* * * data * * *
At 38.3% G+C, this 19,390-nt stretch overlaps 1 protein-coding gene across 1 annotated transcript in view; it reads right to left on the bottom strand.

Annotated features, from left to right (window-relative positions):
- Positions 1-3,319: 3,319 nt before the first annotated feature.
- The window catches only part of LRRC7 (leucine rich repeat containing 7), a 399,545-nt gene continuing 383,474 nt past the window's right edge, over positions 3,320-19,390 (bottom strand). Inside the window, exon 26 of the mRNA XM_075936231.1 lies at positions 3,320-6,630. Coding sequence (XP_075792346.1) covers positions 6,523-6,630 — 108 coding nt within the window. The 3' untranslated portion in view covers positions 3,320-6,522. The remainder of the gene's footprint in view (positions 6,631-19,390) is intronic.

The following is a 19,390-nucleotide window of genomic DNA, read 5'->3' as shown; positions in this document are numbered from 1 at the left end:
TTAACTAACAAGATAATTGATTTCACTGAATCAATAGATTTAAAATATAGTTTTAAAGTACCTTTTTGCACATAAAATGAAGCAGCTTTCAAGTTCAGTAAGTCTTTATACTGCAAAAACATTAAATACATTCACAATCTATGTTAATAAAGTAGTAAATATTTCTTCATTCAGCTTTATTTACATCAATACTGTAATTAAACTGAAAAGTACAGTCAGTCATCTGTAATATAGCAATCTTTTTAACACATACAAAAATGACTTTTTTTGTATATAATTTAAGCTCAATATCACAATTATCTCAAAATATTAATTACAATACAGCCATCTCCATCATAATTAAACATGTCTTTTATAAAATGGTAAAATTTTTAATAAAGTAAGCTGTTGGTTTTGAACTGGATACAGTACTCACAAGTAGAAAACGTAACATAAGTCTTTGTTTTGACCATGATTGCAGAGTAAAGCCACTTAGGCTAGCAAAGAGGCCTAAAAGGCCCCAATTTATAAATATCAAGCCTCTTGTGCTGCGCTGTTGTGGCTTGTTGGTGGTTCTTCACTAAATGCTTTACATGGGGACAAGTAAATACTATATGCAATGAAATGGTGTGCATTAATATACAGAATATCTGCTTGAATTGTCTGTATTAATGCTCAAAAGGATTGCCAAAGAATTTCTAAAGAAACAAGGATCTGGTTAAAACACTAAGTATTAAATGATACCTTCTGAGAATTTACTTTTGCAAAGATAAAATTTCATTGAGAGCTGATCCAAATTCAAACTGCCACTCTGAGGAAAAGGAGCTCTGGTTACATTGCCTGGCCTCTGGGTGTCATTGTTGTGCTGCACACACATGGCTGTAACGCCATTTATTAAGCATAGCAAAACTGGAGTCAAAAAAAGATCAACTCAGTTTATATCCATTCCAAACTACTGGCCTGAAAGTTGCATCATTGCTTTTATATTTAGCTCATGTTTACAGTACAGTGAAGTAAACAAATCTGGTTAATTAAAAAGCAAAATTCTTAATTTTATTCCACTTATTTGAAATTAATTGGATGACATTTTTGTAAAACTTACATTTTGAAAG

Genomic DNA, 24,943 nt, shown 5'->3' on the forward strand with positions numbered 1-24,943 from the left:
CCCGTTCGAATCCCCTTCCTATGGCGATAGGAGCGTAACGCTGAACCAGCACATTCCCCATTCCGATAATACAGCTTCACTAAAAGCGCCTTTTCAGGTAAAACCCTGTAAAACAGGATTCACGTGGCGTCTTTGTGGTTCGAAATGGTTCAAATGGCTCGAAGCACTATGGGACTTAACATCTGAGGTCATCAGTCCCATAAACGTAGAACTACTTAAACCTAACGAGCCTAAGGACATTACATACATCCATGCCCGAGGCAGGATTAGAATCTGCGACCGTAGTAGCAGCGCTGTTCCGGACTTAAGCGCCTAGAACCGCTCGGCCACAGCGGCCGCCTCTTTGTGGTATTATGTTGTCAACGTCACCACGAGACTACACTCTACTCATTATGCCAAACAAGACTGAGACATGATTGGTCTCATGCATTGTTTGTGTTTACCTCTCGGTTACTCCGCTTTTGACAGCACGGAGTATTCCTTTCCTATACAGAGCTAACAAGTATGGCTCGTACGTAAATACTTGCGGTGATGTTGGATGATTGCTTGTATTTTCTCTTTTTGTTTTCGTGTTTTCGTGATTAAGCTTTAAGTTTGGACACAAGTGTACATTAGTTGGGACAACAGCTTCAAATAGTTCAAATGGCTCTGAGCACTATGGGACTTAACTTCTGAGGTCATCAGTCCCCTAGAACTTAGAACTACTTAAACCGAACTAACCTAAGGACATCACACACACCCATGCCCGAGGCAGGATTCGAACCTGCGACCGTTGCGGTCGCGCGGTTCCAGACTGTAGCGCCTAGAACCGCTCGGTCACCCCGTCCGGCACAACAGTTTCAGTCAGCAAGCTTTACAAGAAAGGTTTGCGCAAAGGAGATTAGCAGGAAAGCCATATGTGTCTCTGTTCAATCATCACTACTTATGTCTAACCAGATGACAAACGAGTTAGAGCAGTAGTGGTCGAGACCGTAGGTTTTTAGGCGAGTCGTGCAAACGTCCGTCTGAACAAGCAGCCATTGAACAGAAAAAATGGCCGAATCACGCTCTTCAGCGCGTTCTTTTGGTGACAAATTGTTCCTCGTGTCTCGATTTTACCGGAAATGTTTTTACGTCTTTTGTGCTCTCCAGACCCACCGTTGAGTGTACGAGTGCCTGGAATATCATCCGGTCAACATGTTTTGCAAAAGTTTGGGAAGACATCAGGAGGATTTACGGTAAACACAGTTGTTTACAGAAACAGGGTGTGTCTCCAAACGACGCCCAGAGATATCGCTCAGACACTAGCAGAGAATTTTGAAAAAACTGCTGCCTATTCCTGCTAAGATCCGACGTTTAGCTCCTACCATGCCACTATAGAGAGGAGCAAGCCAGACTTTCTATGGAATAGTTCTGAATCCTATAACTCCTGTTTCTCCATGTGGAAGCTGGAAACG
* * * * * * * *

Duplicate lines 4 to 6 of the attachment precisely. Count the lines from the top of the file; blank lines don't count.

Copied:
- The window catches only part of LRRC7 (leucine rich repeat containing 7), a 399,545-nt gene continuing 383,474 nt past the window's right edge, over positions 3,320-19,390 (bottom strand). Inside the window, exon 26 of the mRNA XM_075936231.1 lies at positions 3,320-6,630. Coding sequence (XP_075792346.1) covers positions 6,523-6,630 — 108 coding nt within the window. The 3' untranslated portion in view covers positions 3,320-6,522. The remainder of the gene's footprint in view (positions 6,631-19,390) is intronic.

The following is a 19,390-nucleotide window of genomic DNA, read 5'->3' as shown; positions in this document are numbered from 1 at the left end:
TTAACTAACAAGATAATTGATTTCACTGAATCAATAGATTTAAAATATAGTTTTAAAGTACCTTTTTGCACATAAAATGAAGCAGCTTTCAAGTTCAGTAAGTCTTTATACTGCAAAAACATTAAATACATTCACAATCTATGTTAATAAAGTAGTAAATATTTCTTCATTCAGCTTTATTTACATCAATACTGTAATTAAACTGAAAAGTACAGTCAGTCATCTGTAATATAGCAATCTTTTTAACACATACAAAAATGACTTTTTTTGTATATAATTTAAGCTCAATATCACAATTATCTCAAAATATTAATTACAATACAGCCATCTCCATCATAATTAAACATGTCTTTTATAAAATGGTAAAATTTTTAATAAAGTAAGCTGTTGGTTTTGAACTGGATACAGTACTCACAAGTAGAAAACGTAACATAAGTCTTTGTTTTGACCATGATTGCAGAGTAAAGCCACTTAGGCTAGCAAAGAGGCCTAAAAGGCCCCAATTTATAAATATCAAGCCTCTTGTGCTGCGCTGTTGTGGCTTGTTGGTGGTTCTTCACTAAATGCTTTACATGGGGACAAGTAAATACTATATGCAATGAAATGGTGTGCATTAATATACAGAATATCTGCTTGAATTGTCTGTATTAATGCTCAAAAGGATTGCCAAAGAATTTCTAAAGAAACAAGGATCTGGTTAAAACACTAAGTATTAAATGATACCTTCTGAGAATTTACTTTTGCAAAGATAAAATTTCATTGAGAGCTGATCCAAATTCAAACTGCCACTCTGAGGAAAAGGAGCTCTGGTTACATTGCCTGGCCTCTGGGTGTCATTGTTGTGCTGCACACACATGGCTGTAACGCCATTTATTAAGCATAGCAAAACTGGAGTCAAAAAAAGATCAACTCAGTTTATATCCATTCCAAACTACTGGCCTGAAAGTTGCATCATTGCTTTTATATTTAGCTCATGTTTACAGTACAGTGAAGTAAACAAATCTGGTTAATTAAAAAGCAAAATTCTTAATTTTATTCCACTTATTTGAAATTAATTGGATGACATTTTTGTAAAACTTACATTTTGAAAG